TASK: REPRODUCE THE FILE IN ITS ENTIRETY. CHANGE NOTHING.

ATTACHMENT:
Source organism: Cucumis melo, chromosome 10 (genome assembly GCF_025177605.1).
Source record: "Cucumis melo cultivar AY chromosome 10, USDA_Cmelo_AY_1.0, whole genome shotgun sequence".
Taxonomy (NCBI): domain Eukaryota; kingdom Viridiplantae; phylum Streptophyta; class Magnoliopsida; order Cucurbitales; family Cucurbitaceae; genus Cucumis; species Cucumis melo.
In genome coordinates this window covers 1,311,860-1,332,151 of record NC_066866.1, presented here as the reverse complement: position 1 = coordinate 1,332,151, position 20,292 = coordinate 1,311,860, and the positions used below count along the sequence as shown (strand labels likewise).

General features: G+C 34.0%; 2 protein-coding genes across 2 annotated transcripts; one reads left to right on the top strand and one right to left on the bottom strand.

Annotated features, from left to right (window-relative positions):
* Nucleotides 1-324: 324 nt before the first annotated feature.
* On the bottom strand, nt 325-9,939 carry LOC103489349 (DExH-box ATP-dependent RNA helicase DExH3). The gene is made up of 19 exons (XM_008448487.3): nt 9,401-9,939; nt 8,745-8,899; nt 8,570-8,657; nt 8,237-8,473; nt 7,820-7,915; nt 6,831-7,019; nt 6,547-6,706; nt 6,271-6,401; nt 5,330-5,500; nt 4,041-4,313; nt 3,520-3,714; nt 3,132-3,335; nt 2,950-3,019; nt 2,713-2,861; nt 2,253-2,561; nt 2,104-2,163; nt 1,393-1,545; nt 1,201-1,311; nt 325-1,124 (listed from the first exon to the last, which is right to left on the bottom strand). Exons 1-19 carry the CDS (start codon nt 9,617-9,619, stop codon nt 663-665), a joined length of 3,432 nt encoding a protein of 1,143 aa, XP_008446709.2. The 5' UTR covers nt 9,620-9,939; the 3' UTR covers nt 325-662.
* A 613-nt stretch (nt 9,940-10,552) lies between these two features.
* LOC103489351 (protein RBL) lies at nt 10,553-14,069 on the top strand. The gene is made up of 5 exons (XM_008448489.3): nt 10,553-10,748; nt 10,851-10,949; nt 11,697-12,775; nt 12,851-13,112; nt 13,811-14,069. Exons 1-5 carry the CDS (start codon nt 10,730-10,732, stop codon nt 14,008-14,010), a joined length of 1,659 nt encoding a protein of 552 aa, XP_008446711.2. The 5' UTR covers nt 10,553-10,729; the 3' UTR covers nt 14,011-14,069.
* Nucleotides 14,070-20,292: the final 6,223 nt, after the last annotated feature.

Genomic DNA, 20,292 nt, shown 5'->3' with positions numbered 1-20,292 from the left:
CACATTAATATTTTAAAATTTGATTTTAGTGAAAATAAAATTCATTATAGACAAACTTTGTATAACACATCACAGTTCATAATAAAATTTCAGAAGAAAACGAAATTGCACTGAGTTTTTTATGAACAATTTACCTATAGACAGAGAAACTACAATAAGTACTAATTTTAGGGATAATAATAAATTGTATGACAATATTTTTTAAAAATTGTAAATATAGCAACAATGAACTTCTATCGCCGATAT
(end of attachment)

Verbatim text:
Source organism: Cucumis melo, chromosome 10 (genome assembly GCF_025177605.1).
Source record: "Cucumis melo cultivar AY chromosome 10, USDA_Cmelo_AY_1.0, whole genome shotgun sequence".
Taxonomy (NCBI): domain Eukaryota; kingdom Viridiplantae; phylum Streptophyta; class Magnoliopsida; order Cucurbitales; family Cucurbitaceae; genus Cucumis; species Cucumis melo.
In genome coordinates this window covers 1,311,860-1,332,151 of record NC_066866.1, presented here as the reverse complement: position 1 = coordinate 1,332,151, position 20,292 = coordinate 1,311,860, and the positions used below count along the sequence as shown (strand labels likewise).

General features: G+C 34.0%; 2 protein-coding genes across 2 annotated transcripts; one reads left to right on the top strand and one right to left on the bottom strand.

Annotated features, from left to right (window-relative positions):
* Nucleotides 1-324: 324 nt before the first annotated feature.
* On the bottom strand, nt 325-9,939 carry LOC103489349 (DExH-box ATP-dependent RNA helicase DExH3). The gene is made up of 19 exons (XM_008448487.3): nt 9,401-9,939; nt 8,745-8,899; nt 8,570-8,657; nt 8,237-8,473; nt 7,820-7,915; nt 6,831-7,019; nt 6,547-6,706; nt 6,271-6,401; nt 5,330-5,500; nt 4,041-4,313; nt 3,520-3,714; nt 3,132-3,335; nt 2,950-3,019; nt 2,713-2,861; nt 2,253-2,561; nt 2,104-2,163; nt 1,393-1,545; nt 1,201-1,311; nt 325-1,124 (listed from the first exon to the last, which is right to left on the bottom strand). Exons 1-19 carry the CDS (start codon nt 9,617-9,619, stop codon nt 663-665), a joined length of 3,432 nt encoding a protein of 1,143 aa, XP_008446709.2. The 5' UTR covers nt 9,620-9,939; the 3' UTR covers nt 325-662.
* A 613-nt stretch (nt 9,940-10,552) lies between these two features.
* LOC103489351 (protein RBL) lies at nt 10,553-14,069 on the top strand. The gene is made up of 5 exons (XM_008448489.3): nt 10,553-10,748; nt 10,851-10,949; nt 11,697-12,775; nt 12,851-13,112; nt 13,811-14,069. Exons 1-5 carry the CDS (start codon nt 10,730-10,732, stop codon nt 14,008-14,010), a joined length of 1,659 nt encoding a protein of 552 aa, XP_008446711.2. The 5' UTR covers nt 10,553-10,729; the 3' UTR covers nt 14,011-14,069.
* Nucleotides 14,070-20,292: the final 6,223 nt, after the last annotated feature.

Genomic DNA, 20,292 nt, shown 5'->3' with positions numbered 1-20,292 from the left:
CACATTAATATTTTAAAATTTGATTTTAGTGAAAATAAAATTCATTATAGACAAACTTTGTATAACACATCACAGTTCATAATAAAATTTCAGAAGAAAACGAAATTGCACTGAGTTTTTTATGAACAATTTACCTATAGACAGAGAAACTACAATAAGTACTAATTTTAGGGATAATAATAAATTGTATGACAATATTTTTTAAAAATTGTAAATATAGCAACAATGAACTTCTATCGCCGATAT